The tinier version of Nokia’s N97 just goes to show big isn’t always beautiful.
I wasn't too pleased with the N97, so when the N97 Mini came out, I was justifiably sceptical about it too.
The new shape is absolutely brilliant. It's so much easier to manage this device than it was the first. I don't have any qualms about the display being a mite smaller at 3.2-inches; it's still clear and easy to use. The weight has been considerably reduced from 150 g to 138 g making it easier to carry around. That's because they've shaved off quite a lot including the onboard memory, which has been brought down from 32 GB to 8 GB.
A little more metal has been tossed into the mix making it a little more stylish as well, and the colour options — cherry black, garnet and white — also add elegance to the handset.
The buttons on the outside are still in the same places with the 3.5 mm handsfree port located at the top and the micro USB port for charging and PC connectivity on the side. The slide out full QWERTY keypad is slightly different. The nav-pad has been sliced and a set of navigation keys on one side near the spacebar has taken its place. The keypad itself is still very comfortable to use. The N97 Mini has retained the 5 MP camera but this one doesn't have a lens cover, not that I missed it.
On the whole, the N97 Mini is what the original should have been like. It's definitely slimmer, sleeker, sexier and better in terms of its design than its predecessor.
The Mini is equipped with the same ARM 11 434 MHz processor as the previous running on a Symbian OS with the S60 v5 for Nokia's Touchscreen devices. It's fast and efficient but tends to get a bit sluggish when your battery meter shows you just a single bar. It's a touch-friendly user interface and there's no need for the stylus. Whether you're using the keypad or the touchscreen itself, it's easy to navigate and the Live Desktop is customisable, which makes it simple to acess features. The Mini doesn't offer anything different in terms of its loaded features. You'll find the same features of the N97 in the Mini, and if you can't, you can download them off the Ovi Store.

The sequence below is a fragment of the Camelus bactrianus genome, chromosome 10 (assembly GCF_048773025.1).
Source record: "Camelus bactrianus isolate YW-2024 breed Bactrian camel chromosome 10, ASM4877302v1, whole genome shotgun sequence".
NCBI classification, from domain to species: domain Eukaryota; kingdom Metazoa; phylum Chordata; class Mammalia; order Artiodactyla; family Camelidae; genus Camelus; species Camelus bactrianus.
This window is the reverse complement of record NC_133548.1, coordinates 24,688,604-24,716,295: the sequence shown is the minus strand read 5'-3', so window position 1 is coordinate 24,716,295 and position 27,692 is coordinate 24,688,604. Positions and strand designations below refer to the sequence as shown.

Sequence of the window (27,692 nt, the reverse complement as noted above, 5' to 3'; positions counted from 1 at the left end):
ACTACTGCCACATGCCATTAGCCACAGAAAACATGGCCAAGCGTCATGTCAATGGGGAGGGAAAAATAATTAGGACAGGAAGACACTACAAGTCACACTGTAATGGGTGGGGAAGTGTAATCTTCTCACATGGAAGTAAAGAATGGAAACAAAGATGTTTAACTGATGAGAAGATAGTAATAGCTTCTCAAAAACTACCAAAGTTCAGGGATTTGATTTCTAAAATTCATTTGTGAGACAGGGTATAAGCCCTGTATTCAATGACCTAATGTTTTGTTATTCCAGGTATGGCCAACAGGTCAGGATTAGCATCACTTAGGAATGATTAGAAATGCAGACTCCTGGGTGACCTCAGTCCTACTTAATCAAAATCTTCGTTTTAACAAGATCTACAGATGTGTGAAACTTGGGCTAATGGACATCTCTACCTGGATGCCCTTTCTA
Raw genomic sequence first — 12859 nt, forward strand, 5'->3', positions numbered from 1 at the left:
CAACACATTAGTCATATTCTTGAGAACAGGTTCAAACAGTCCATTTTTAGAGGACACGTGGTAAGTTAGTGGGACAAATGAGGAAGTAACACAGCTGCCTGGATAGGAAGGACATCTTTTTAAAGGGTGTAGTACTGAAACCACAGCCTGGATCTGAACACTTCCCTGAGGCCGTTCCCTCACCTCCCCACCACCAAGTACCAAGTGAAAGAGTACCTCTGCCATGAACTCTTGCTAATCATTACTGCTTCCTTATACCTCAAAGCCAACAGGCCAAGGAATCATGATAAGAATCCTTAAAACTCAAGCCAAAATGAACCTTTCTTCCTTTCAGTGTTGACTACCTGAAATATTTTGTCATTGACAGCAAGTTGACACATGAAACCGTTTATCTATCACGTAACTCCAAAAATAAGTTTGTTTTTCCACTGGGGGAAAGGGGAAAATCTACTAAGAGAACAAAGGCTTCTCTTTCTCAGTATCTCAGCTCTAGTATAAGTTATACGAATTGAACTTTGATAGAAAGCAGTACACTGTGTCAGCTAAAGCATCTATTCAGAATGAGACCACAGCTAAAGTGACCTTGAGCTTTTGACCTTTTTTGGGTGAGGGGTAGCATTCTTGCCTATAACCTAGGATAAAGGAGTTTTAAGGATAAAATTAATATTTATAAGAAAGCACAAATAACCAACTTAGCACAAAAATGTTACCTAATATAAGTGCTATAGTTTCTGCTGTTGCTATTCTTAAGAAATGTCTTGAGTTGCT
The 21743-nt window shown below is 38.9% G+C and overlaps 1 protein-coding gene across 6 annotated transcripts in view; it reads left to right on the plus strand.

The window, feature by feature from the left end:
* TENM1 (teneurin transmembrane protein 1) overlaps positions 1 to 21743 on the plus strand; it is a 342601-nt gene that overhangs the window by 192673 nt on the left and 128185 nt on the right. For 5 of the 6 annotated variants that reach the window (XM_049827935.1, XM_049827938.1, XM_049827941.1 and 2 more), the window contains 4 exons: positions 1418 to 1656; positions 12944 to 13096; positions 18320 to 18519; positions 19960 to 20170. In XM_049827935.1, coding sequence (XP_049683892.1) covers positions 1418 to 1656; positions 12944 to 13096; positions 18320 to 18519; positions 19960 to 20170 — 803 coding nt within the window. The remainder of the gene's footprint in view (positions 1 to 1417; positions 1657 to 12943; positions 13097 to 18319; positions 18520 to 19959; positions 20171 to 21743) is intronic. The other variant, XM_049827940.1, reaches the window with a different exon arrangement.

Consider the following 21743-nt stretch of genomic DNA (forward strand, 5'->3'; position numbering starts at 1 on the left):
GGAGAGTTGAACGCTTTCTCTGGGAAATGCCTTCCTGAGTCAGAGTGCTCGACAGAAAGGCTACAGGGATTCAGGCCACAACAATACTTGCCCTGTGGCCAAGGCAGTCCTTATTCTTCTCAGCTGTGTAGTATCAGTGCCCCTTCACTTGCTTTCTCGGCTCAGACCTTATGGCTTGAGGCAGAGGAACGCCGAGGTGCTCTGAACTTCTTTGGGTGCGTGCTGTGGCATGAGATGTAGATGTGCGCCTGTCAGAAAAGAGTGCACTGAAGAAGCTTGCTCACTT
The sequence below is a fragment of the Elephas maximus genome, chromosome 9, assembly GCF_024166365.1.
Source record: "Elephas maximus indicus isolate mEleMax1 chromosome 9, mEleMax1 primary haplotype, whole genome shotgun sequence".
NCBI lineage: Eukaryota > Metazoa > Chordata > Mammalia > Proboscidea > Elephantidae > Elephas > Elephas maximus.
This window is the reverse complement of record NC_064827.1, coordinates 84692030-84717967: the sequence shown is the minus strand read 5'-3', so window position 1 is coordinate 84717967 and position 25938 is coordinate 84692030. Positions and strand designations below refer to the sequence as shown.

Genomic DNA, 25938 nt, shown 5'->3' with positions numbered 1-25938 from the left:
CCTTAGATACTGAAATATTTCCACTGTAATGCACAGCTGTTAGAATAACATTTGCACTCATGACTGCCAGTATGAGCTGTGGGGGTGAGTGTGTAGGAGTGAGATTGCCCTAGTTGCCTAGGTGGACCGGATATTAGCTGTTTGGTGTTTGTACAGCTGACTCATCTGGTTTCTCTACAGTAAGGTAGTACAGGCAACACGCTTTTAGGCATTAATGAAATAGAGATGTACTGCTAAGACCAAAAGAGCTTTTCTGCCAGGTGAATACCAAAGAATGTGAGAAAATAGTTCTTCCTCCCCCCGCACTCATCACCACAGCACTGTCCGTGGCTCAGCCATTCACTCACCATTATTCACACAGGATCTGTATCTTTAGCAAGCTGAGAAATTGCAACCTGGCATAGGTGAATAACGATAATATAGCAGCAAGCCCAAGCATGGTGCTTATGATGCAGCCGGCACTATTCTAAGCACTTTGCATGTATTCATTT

Nokia still doesn't allow its customers to copy paste videos for playback, so you have to convert them to MPEG4 and 3GP formats. But the rest of the media functionality of the handset is good. The audio player is loud and clear. Presets, Stereo Widening and tone adjustments are possible with the customisable 8-band graphic Equaliser setting. The Mini has FM radio but the reception was bad. Four out of nine stations weren't even picked up by the phone.
The voice recorder was pretty good though, with a range that was over three feet. It also offers TV out via the handsfree port but an AV cable isn't provided.
The Mini offers 3G capabilities with HSDPA speeds up to 3.6Mbps. We'll of course have to settle for EDGE and GPRS and Wi-Fi when available. Bluetooth 2.0 with A2DP and USB 2.0 are also available for data transfer. If you wish to access Mail for Exchange you'll have to download the App. I had a bit of trouble using Nokia's Email service on my handset but I saw it function quite well on colleague's. It's extremely easy to set up an email account that's POP- or IMAP- enabled.
There's a Facebook widget so you can take images and upload them. If you don't know how to set up the features to access Picasa or any other image uploading site, we suggest you read up, as Nokia hasn't made easy provisions for access. You can download a Twitter app from the OviStore or use Fring or Nimbuzz (if you can get it to work) for chatting. Nokia's Symbian browser still needs work. I'm not too thrilled about its layout as the rendering isn't optimised for very comfortable browsing.
Ovi Maps is on board with three months of navigation thrown in to be used with the onboard GPS antenna. It also supports A-GPS in case you need to access data from the Web. It takes about 4 minutes to locate available satellites and then you're good to go.
Nokia has included a Quick Office app with the N97 Mini but it doesn't have a license to create new documents. That's an additional cost. But this isn't an E Series Business class device, so it's no biggie.
Adobe's PDF reader, a dictionary, Nokia's Active Notes Zip Creator and Calculator are other features present. The DJ Mix Tour game is also preloaded in case you wish to pass the time and it's entertaining enough to while away those really boring moments.
The camera quality has been upped a bit, but the features haven't. Other 8 megapixel camera phones come a whole lot cheaper and with a whole bunch of extra features than the Mini.
Nevertheless I found that the processing and start up time of the camera was better than the N97's. The phone supports Geotagging and what I like about Nokia's S60 camera phones is the fact that they provide hints about features so users can easily figure out what to do with the different settings.
Image quality on the whole was still quite average but not altogether bad. The colours and clarity aren't the best but there are other Nokia models that fared better.
The Mini's battery was a serious mystery. When fully charged with all the bars peaked, it would easily run for over a day and a half with checking emails, facebook updates and so on.
But on two occasions I failed to wait for the fully charged message and simply unplugged the handset from the charger. In my one-hour commute, the battery dwindled away to almost nothing with minimal usage. Perhaps it's a glitch in the handset I got for testing, so I hope you don't have any issues if you've bought it.
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